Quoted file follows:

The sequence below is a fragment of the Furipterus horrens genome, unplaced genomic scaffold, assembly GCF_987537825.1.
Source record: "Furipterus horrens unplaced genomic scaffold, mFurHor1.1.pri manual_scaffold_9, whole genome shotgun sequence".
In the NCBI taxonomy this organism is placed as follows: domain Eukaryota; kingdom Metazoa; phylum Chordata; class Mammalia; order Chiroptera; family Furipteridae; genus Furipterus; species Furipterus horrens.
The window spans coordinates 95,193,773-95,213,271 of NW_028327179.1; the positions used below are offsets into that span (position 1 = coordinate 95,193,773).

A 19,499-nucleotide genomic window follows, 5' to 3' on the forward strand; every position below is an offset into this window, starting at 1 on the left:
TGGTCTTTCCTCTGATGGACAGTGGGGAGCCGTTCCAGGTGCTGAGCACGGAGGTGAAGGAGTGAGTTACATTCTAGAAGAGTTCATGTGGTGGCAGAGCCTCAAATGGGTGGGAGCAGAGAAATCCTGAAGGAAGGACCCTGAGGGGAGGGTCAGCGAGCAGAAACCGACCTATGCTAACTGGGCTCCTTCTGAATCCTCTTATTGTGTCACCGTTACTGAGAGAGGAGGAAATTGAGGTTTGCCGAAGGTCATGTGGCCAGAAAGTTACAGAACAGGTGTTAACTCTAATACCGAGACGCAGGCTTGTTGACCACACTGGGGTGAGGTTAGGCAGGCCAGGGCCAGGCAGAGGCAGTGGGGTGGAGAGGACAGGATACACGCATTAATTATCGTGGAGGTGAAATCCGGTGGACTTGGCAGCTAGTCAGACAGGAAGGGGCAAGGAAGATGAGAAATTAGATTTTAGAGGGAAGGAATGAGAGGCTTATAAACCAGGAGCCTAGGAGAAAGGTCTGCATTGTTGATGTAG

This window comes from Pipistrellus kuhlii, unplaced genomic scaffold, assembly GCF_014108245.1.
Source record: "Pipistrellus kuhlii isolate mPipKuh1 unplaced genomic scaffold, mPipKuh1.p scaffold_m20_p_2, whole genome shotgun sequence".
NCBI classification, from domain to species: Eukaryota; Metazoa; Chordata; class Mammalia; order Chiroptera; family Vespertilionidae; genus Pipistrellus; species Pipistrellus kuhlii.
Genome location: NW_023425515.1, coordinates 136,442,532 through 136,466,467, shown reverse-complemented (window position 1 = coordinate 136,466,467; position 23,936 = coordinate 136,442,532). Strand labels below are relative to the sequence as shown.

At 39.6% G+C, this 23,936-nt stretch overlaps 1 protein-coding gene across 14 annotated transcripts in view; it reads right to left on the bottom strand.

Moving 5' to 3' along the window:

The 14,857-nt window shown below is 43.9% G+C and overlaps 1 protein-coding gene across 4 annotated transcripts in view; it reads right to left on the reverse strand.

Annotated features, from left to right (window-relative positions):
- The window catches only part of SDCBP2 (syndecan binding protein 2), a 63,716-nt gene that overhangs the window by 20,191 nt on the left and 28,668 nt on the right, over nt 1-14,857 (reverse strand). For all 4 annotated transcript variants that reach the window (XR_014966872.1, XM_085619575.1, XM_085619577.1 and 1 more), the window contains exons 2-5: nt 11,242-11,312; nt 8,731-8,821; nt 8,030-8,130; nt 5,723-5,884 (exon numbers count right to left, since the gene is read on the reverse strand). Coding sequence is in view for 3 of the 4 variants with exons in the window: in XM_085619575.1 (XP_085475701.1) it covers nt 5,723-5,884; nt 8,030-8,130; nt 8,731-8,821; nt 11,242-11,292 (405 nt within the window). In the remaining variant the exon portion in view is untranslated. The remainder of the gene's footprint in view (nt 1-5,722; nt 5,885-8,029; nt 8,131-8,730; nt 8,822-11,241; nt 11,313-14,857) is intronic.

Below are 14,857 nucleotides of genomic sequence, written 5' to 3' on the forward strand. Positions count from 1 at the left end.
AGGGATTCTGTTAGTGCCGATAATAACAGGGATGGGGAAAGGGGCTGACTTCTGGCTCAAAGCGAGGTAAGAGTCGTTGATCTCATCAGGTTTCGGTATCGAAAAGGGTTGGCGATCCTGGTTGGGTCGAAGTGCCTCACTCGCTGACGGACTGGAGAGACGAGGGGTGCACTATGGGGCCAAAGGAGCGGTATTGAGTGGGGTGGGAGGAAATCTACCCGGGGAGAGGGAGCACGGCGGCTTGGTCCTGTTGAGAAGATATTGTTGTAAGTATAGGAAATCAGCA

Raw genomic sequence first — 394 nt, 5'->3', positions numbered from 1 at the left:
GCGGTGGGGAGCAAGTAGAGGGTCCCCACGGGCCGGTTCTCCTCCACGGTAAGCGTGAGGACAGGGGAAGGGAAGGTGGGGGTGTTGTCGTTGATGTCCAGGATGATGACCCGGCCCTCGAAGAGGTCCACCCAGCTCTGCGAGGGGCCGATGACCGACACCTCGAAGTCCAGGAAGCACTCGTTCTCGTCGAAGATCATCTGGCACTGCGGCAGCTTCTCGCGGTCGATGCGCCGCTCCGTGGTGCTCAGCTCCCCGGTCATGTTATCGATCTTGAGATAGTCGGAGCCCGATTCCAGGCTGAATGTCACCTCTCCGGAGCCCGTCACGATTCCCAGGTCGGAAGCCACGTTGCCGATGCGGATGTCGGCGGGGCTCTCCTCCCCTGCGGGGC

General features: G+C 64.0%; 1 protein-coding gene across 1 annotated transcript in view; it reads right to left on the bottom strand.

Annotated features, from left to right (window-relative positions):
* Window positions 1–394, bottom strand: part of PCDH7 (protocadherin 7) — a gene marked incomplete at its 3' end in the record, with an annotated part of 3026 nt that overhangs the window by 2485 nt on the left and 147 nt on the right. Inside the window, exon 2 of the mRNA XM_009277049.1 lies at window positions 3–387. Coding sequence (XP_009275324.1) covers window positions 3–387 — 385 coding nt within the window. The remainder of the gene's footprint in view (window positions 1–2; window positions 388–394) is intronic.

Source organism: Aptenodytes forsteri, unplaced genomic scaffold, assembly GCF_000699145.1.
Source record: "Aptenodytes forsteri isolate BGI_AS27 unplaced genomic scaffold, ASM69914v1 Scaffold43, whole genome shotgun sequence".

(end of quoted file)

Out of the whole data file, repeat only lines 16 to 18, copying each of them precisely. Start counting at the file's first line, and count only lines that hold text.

Below are 14,857 nucleotides of genomic sequence, written 5' to 3' on the forward strand. Positions count from 1 at the left end.
AGGGATTCTGTTAGTGCCGATAATAACAGGGATGGGGAAAGGGGCTGACTTCTGGCTCAAAGCGAGGTAAGAGTCGTTGATCTCATCAGGTTTCGGTATCGAAAAGGGTTGGCGATCCTGGTTGGGTCGAAGTGCCTCACTCGCTGACGGACTGGAGAGACGAGGGGTGCACTATGGGGCCAAAGGAGCGGTATTGAGTGGGGTGGGAGGAAATCTACCCGGGGAGAGGGAGCACGGCGGCTTGGTCCTGTTGAGAAGATATTGTTGTAAGTATAGGAAATCAGCA

Raw genomic sequence first — 394 nt, 5'->3', positions numbered from 1 at the left: